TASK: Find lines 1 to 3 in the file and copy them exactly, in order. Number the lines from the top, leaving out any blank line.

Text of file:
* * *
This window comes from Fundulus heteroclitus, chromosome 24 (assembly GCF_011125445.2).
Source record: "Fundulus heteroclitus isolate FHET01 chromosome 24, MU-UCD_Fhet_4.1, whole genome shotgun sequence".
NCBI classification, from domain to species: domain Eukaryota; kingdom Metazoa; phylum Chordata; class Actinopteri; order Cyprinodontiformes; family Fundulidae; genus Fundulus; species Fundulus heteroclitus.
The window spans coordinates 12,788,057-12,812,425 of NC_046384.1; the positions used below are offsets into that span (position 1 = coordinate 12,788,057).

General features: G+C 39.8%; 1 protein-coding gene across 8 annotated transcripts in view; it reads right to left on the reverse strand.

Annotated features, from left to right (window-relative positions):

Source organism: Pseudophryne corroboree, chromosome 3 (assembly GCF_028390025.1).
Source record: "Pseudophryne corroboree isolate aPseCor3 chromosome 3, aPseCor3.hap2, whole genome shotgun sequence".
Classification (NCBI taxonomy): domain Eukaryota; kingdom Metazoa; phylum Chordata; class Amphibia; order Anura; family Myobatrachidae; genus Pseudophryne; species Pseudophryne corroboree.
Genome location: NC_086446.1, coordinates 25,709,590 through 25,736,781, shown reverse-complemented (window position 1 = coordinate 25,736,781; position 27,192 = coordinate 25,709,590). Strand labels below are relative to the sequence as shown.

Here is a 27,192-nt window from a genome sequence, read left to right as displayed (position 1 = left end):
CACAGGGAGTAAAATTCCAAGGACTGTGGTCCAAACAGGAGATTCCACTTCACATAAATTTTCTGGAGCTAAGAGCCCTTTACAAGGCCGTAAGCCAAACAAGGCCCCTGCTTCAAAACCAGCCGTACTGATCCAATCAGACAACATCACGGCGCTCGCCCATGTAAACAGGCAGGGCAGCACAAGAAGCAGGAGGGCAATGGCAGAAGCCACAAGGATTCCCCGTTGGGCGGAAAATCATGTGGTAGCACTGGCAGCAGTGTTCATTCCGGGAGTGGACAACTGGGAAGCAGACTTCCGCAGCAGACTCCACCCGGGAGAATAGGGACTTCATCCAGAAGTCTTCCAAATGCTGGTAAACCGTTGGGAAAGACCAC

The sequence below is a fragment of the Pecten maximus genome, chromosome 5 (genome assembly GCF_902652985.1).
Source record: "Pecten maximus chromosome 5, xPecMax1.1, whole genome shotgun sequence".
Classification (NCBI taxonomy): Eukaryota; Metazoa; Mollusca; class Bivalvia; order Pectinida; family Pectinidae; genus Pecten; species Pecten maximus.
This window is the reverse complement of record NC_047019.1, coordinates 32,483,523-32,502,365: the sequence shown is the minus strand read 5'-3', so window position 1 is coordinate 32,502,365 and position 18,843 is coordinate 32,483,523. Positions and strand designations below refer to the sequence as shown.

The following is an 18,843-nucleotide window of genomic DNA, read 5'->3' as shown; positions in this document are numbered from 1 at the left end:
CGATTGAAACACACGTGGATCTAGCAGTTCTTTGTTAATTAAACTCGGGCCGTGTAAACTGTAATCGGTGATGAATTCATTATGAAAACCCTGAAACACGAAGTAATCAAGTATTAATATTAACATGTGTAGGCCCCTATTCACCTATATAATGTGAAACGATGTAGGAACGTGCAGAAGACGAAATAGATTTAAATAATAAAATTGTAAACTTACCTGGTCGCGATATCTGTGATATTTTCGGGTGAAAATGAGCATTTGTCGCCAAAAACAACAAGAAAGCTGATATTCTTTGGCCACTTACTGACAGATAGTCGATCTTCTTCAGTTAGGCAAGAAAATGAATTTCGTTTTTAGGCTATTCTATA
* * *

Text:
This window comes from Fundulus heteroclitus, chromosome 24 (assembly GCF_011125445.2).
Source record: "Fundulus heteroclitus isolate FHET01 chromosome 24, MU-UCD_Fhet_4.1, whole genome shotgun sequence".
NCBI classification, from domain to species: domain Eukaryota; kingdom Metazoa; phylum Chordata; class Actinopteri; order Cyprinodontiformes; family Fundulidae; genus Fundulus; species Fundulus heteroclitus.